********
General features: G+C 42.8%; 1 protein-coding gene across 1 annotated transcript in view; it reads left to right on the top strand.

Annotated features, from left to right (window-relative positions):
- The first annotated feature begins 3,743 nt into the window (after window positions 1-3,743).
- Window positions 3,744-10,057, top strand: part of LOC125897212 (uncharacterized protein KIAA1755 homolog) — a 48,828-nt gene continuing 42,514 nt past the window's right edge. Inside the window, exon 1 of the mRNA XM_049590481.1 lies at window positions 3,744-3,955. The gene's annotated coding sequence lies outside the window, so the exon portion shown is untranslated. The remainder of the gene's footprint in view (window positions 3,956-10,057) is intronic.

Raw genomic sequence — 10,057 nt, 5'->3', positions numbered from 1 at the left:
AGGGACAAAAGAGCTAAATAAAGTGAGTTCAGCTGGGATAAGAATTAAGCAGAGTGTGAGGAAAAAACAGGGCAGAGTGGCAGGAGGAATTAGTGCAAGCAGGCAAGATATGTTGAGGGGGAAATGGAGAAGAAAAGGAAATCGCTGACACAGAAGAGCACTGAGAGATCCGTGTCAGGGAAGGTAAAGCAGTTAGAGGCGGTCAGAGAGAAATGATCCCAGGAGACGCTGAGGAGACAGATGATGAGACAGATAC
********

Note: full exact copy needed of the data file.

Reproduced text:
General features: G+C 42.8%; 1 protein-coding gene across 1 annotated transcript in view; it reads left to right on the top strand.

Annotated features, from left to right (window-relative positions):
- The first annotated feature begins 3,743 nt into the window (after window positions 1-3,743).
- Window positions 3,744-10,057, top strand: part of LOC125897212 (uncharacterized protein KIAA1755 homolog) — a 48,828-nt gene continuing 42,514 nt past the window's right edge. Inside the window, exon 1 of the mRNA XM_049590481.1 lies at window positions 3,744-3,955. The gene's annotated coding sequence lies outside the window, so the exon portion shown is untranslated. The remainder of the gene's footprint in view (window positions 3,956-10,057) is intronic.

Raw genomic sequence — 10,057 nt, 5'->3', positions numbered from 1 at the left:
AGGGACAAAAGAGCTAAATAAAGTGAGTTCAGCTGGGATAAGAATTAAGCAGAGTGTGAGGAAAAAACAGGGCAGAGTGGCAGGAGGAATTAGTGCAAGCAGGCAAGATATGTTGAGGGGGAAATGGAGAAGAAAAGGAAATCGCTGACACAGAAGAGCACTGAGAGATCCGTGTCAGGGAAGGTAAAGCAGTTAGAGGCGGTCAGAGAGAAATGATCCCAGGAGACGCTGAGGAGACAGATGATGAGACAGATAC